Dear Administrator Pruitt,
Your announcement that EPA will no longer use "secret science", a colloquial term for science in which the underlying data cannot be procured, is encouraging. The entire American Council on Science and Health and its Board of Scientific Advisors have long noted that how science is considered acceptable and useful for EPA rulemaking is a vital issue.
But reform has inherent challenges that must be addressed, and those challenges fall into two areas of concern that can become pitfalls. Chemicals designed for commercial uses by the private sector often include toxicity studies that may not be publishable, while most journals don't include all data.
In the past, peer-reviewed journal publication has been considered authoritative but that has inherent weakness. If enough tests are run, a positive finding occurs due to chance in one out of every 20 studies (1) and with 61 flips of a coin you can get five heads or tails in a row 7 times out of 10, a p-value of .05.(2) Knowing the potential for error and even misuse, replication remains important but we recognize that is not always possible. A safety valve for that is a higher level of scrutiny when it is not possible. Studies that can't be replicated should at least make sense within the pattern of available data, which in the case of compounds under EPA scrutiny will often include hundreds of other studies done according to federal guidelines.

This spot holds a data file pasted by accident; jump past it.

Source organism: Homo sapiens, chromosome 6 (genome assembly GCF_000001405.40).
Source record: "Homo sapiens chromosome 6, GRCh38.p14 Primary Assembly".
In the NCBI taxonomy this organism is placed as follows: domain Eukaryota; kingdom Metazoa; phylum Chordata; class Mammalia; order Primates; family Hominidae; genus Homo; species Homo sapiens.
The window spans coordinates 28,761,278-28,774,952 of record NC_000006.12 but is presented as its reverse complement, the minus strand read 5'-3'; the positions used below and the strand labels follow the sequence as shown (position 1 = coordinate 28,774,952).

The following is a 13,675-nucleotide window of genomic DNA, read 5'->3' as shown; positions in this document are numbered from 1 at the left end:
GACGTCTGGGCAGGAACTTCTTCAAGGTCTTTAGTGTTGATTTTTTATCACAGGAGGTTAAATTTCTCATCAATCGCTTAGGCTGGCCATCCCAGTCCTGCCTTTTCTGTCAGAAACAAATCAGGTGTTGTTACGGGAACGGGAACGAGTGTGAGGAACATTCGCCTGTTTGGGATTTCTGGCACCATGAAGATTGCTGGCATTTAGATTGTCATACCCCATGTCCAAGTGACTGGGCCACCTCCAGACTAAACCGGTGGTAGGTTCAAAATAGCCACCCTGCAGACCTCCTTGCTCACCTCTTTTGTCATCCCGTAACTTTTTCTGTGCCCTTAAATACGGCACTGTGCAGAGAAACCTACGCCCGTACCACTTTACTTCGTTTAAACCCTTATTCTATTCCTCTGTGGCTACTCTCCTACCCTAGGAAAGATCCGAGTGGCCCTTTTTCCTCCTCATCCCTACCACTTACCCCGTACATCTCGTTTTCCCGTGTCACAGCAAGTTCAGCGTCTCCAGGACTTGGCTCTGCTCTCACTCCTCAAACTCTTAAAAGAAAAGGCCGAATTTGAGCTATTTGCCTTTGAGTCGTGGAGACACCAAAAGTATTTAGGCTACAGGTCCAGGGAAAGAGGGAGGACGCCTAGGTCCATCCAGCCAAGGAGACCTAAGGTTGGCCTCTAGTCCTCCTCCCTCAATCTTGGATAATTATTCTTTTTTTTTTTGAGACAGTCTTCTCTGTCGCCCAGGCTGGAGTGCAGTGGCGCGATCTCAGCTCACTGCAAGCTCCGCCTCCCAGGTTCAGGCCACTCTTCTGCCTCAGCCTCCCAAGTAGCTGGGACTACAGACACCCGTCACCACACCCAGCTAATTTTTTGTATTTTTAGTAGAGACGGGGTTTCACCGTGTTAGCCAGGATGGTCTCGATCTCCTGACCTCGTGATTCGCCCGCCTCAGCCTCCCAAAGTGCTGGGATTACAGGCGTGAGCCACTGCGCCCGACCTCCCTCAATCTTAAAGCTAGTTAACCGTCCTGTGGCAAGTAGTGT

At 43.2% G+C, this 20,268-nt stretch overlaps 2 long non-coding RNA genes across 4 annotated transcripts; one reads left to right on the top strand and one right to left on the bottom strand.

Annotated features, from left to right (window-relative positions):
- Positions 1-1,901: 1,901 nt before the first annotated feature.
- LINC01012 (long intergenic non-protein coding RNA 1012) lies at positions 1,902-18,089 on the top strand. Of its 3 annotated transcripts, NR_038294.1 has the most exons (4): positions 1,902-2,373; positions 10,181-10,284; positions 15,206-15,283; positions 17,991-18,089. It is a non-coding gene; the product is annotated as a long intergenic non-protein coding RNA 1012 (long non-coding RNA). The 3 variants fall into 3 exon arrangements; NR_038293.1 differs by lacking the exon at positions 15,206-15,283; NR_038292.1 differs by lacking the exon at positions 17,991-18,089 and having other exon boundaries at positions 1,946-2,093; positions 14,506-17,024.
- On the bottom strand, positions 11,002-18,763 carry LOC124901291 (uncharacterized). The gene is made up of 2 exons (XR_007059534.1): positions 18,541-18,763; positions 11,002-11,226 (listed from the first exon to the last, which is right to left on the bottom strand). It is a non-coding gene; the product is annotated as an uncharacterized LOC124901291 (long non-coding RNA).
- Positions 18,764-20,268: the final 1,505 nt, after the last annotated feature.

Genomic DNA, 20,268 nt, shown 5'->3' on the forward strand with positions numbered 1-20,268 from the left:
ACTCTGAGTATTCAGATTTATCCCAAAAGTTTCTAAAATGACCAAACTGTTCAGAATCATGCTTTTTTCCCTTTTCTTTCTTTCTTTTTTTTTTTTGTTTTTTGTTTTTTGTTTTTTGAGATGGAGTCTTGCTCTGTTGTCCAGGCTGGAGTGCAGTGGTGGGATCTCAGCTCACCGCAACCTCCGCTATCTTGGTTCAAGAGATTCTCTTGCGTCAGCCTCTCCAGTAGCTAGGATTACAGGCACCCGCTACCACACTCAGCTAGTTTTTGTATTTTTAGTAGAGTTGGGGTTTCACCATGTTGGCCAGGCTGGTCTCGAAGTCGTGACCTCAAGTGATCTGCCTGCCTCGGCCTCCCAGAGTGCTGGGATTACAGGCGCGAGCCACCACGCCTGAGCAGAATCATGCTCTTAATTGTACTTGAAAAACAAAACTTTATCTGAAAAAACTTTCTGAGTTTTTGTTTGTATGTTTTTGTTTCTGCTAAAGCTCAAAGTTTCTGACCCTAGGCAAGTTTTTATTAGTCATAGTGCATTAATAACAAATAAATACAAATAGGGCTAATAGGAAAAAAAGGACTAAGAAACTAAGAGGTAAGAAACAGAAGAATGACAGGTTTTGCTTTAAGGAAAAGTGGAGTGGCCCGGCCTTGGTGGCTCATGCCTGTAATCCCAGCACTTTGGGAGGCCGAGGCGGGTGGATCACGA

There are occasions where replication is not possible and new claims are outliers from many other studies, and that is where the "secret science" problem has been apparent in the past. Small particulate matter (PM2.5) was declared to have no safe level by a previous Administrator even though we showed that not a single acute death was caused by PM2.5 during the entire history of EPA.(3) Problems of the past aside, in cases where studies are not replicated or are outliers from the consensus, they should absolutely be used if EPA risk scientists, without breaking confidentiality, can obtain the additional information needed in order to conduct their own analysis. There are numerous instances where that has not happened, and the cases where it did not often look more like political determinations than scientific ones. Even knowing that has happened, former EPA Administrator Gina McCarthy and former acting Assistant Administrator Janet McCabe (4) have argued that EPA should continue to include such secret science even if the creators will not submit underlying data.